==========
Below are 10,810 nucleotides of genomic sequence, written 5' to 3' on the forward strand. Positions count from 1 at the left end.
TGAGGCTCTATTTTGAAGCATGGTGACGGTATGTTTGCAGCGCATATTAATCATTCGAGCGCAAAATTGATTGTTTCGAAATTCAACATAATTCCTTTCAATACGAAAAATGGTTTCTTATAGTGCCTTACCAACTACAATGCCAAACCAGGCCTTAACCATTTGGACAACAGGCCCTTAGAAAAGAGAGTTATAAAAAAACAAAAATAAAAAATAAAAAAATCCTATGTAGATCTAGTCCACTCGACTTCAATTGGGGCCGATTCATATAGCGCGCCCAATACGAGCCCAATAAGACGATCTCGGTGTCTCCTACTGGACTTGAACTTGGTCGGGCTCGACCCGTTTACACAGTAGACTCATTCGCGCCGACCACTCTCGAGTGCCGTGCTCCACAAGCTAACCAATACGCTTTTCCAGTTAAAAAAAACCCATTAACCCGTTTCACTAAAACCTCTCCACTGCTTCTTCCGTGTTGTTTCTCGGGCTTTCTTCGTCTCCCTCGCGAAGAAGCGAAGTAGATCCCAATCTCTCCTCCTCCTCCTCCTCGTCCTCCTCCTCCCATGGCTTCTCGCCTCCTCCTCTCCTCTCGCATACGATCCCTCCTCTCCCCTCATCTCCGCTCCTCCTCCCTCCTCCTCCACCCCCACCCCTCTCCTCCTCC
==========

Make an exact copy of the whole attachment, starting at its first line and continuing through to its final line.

Below are 10,810 nucleotides of genomic sequence, written 5' to 3' on the forward strand. Positions count from 1 at the left end.
TGAGGCTCTATTTTGAAGCATGGTGACGGTATGTTTGCAGCGCATATTAATCATTCGAGCGCAAAATTGATTGTTTCGAAATTCAACATAATTCCTTTCAATACGAAAAATGGTTTCTTATAGTGCCTTACCAACTACAATGCCAAACCAGGCCTTAACCATTTGGACAACAGGCCCTTAGAAAAGAGAGTTATAAAAAAACAAAAATAAAAAATAAAAAAATCCTATGTAGATCTAGTCCACTCGACTTCAATTGGGGCCGATTCATATAGCGCGCCCAATACGAGCCCAATAAGACGATCTCGGTGTCTCCTACTGGACTTGAACTTGGTCGGGCTCGACCCGTTTACACAGTAGACTCATTCGCGCCGACCACTCTCGAGTGCCGTGCTCCACAAGCTAACCAATACGCTTTTCCAGTTAAAAAAAACCCATTAACCCGTTTCACTAAAACCTCTCCACTGCTTCTTCCGTGTTGTTTCTCGGGCTTTCTTCGTCTCCCTCGCGAAGAAGCGAAGTAGATCCCAATCTCTCCTCCTCCTCCTCCTCGTCCTCCTCCTCCCATGGCTTCTCGCCTCCTCCTCTCCTCTCGCATACGATCCCTCCTCTCCCCTCATCTCCGCTCCTCCTCCCTCCTCCTCCACCCCCACCCCTCTCCTCCTCC